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A traffic accident meant traffic on the M40 was solid. I decided to go up and over the next junction so went almost 1 mile down the inside lane which had little traffic on it. It was dark and headlight on. The next overhead sign said "Accident just after J3". I decided to stay on the M40 after all in case I could not get back on, so I had to get back onto the 3rd lane and off the 4th lane as the 4th turned into the slip road. Traffic was still static on the 3 lanes. I saw an articulated lorry indicating left waiting to come off the motorway once the traffic moved. He was at an angle into the 4th lane so I pulled into the gap in front of him, thinking he had seen me driving up almost a mile, indicating right all the while. When the traffic moved, I didn't have time to think before I felt the lorry hit my car. I was shocked and didn't do anything. He then did it again. I hooted whilst pulling away to a safe place ahead, ie onto the slip road hatches. I thought he would do the same but he turned back into his lane and carried on. He didn't get out nor did he stop apart from when the traffic stopped. It was too intimidating to get out and bang on his door, even if I could reach the door, and all dark not showing anybody in the cab. We were each established in our lanes, we were each indicating to get into each other's lanes but he moved and went into my car just above the rear tyre on the driver's side making a big dent.I only moved after that, and to move away. I think I must have been in his blind spot but he did not move "when it was safe to do so" he moved when it was not safe to do so and musthave been distracted not to have seen me.Whose fault is it?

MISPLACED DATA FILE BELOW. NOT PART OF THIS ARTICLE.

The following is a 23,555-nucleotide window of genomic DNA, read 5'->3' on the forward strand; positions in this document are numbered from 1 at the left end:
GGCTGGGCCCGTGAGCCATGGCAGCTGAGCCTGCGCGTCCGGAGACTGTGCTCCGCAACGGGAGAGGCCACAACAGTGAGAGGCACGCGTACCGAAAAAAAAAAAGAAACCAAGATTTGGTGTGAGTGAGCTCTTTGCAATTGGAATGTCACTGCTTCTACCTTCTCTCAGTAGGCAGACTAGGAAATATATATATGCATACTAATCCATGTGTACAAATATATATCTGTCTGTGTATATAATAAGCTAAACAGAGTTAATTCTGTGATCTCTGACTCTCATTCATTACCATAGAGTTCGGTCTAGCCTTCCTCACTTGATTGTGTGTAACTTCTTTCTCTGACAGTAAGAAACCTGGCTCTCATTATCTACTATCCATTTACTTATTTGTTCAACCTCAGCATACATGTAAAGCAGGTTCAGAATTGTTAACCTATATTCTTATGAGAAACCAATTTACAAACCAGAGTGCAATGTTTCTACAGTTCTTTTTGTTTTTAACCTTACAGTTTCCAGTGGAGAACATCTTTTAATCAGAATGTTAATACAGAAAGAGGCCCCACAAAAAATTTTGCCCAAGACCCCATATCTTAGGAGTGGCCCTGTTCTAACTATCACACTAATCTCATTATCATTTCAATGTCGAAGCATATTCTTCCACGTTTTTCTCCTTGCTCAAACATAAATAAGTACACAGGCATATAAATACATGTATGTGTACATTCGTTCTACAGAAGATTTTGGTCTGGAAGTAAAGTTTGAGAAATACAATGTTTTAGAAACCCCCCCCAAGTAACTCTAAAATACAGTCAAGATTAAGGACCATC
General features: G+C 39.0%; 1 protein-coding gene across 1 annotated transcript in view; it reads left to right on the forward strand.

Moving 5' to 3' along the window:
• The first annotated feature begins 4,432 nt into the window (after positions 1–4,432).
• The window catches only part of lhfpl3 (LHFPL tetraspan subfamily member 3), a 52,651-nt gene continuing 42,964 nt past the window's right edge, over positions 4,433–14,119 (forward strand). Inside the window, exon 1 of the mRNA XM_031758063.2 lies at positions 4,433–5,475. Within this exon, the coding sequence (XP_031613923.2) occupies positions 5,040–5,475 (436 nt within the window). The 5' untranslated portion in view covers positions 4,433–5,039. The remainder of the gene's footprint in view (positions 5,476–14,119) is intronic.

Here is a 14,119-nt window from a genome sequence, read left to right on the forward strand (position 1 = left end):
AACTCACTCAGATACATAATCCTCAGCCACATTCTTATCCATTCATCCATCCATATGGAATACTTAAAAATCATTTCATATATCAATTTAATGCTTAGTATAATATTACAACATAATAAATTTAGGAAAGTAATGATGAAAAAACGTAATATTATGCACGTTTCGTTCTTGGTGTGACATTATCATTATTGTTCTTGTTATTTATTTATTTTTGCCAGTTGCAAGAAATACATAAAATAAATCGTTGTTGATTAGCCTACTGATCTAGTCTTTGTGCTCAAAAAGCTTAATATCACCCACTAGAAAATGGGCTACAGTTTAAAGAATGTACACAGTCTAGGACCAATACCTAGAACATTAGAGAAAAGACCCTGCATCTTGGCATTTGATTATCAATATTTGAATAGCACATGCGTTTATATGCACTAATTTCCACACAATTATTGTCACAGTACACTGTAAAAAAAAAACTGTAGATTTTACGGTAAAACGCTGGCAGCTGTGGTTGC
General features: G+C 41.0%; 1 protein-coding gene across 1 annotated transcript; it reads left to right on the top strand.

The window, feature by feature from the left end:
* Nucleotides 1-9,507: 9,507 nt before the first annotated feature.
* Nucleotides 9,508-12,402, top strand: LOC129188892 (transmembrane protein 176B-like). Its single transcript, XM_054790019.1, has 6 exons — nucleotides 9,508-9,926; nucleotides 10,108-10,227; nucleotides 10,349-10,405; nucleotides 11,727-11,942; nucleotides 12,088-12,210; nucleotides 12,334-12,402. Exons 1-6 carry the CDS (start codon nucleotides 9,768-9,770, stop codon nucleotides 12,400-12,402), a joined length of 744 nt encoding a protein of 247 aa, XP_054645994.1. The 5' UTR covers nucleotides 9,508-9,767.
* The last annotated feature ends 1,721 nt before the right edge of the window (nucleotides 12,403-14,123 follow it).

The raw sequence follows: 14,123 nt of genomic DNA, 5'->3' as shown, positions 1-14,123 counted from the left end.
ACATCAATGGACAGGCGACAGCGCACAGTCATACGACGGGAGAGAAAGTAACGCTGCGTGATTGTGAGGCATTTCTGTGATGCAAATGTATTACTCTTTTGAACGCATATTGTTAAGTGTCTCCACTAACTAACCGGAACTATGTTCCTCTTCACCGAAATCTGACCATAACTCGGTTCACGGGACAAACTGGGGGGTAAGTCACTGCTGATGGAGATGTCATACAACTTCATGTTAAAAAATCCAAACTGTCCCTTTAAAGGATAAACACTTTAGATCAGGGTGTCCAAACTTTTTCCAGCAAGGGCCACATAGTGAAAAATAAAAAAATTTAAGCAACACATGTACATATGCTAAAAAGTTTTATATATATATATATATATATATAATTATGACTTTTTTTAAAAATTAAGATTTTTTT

Ms M.S. - 29-Apr-19 @ 4:26 PM
Mike - Your Question:
I was involved in a RTC at a mini-roundabout. I believe that I was already on the roundabout, when a driver coming from the other direction entered the roundabout from my right and we collided.The accident happened a couple of months ago and today I received a phone call from a WPC asking me to go to a police station to view some CCTV footage.She advised me to take a Solicitor with me.Can anyone advise on whether I have to attend the Police Station, please?Also, can the Police prosecute me, based on CCTV footage?

Our Response:
We'd advise that you do as suggested. A solicitor will be able to tell you waht the police can and can't do once you get to the station.
TrafficAccidentAdvice - 10-Nov-16 @ 12:23 PM
I was involved in a RTC at a mini-roundabout.I believe that I was already on the roundabout, when a driver coming from the other direction entered the roundabout from my right and we collided. The accident happened a couple of months ago and today I received a phone call from a WPC asking me to go to a police station to view some CCTV footage. She advised me to take a Solicitor with me. Can anyone advise on whether I have to attend the Police Station, please? Also, can the Police prosecute me, based on CCTV footage?
Mike - 9-Nov-16 @ 8:41 PM